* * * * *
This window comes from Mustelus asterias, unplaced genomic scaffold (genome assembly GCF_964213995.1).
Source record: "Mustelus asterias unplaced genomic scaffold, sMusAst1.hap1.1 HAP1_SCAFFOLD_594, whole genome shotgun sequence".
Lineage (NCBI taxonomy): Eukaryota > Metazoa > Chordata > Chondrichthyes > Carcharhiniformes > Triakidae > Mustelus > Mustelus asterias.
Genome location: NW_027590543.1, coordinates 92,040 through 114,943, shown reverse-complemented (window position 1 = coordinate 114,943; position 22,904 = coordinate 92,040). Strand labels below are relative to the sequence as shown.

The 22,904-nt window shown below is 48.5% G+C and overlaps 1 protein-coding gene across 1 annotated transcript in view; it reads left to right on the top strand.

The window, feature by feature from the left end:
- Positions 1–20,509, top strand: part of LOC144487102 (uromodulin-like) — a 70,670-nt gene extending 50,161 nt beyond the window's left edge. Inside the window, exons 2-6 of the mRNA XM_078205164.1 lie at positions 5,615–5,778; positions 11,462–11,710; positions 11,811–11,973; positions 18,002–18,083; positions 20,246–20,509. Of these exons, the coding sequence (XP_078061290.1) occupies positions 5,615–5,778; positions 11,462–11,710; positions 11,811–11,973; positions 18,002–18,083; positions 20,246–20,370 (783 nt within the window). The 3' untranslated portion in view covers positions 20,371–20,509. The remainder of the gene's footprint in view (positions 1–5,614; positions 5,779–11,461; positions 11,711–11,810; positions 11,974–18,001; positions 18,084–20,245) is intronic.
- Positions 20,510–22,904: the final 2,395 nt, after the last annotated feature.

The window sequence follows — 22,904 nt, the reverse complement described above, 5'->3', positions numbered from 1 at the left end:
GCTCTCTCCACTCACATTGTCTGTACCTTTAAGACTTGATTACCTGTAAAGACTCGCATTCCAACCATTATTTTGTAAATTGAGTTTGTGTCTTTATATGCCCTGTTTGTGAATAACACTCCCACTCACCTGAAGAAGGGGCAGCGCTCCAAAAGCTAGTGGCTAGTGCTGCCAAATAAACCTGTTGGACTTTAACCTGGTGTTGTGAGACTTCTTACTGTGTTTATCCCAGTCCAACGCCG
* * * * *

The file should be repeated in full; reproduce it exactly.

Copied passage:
This window comes from Mustelus asterias, unplaced genomic scaffold (genome assembly GCF_964213995.1).
Source record: "Mustelus asterias unplaced genomic scaffold, sMusAst1.hap1.1 HAP1_SCAFFOLD_594, whole genome shotgun sequence".
Lineage (NCBI taxonomy): Eukaryota > Metazoa > Chordata > Chondrichthyes > Carcharhiniformes > Triakidae > Mustelus > Mustelus asterias.
Genome location: NW_027590543.1, coordinates 92,040 through 114,943, shown reverse-complemented (window position 1 = coordinate 114,943; position 22,904 = coordinate 92,040). Strand labels below are relative to the sequence as shown.

The 22,904-nt window shown below is 48.5% G+C and overlaps 1 protein-coding gene across 1 annotated transcript in view; it reads left to right on the top strand.

The window, feature by feature from the left end:
- Positions 1–20,509, top strand: part of LOC144487102 (uromodulin-like) — a 70,670-nt gene extending 50,161 nt beyond the window's left edge. Inside the window, exons 2-6 of the mRNA XM_078205164.1 lie at positions 5,615–5,778; positions 11,462–11,710; positions 11,811–11,973; positions 18,002–18,083; positions 20,246–20,509. Of these exons, the coding sequence (XP_078061290.1) occupies positions 5,615–5,778; positions 11,462–11,710; positions 11,811–11,973; positions 18,002–18,083; positions 20,246–20,370 (783 nt within the window). The 3' untranslated portion in view covers positions 20,371–20,509. The remainder of the gene's footprint in view (positions 1–5,614; positions 5,779–11,461; positions 11,711–11,810; positions 11,974–18,001; positions 18,084–20,245) is intronic.
- Positions 20,510–22,904: the final 2,395 nt, after the last annotated feature.

The window sequence follows — 22,904 nt, the reverse complement described above, 5'->3', positions numbered from 1 at the left end:
GCTCTCTCCACTCACATTGTCTGTACCTTTAAGACTTGATTACCTGTAAAGACTCGCATTCCAACCATTATTTTGTAAATTGAGTTTGTGTCTTTATATGCCCTGTTTGTGAATAACACTCCCACTCACCTGAAGAAGGGGCAGCGCTCCAAAAGCTAGTGGCTAGTGCTGCCAAATAAACCTGTTGGACTTTAACCTGGTGTTGTGAGACTTCTTACTGTGTTTATCCCAGTCCAACGCCG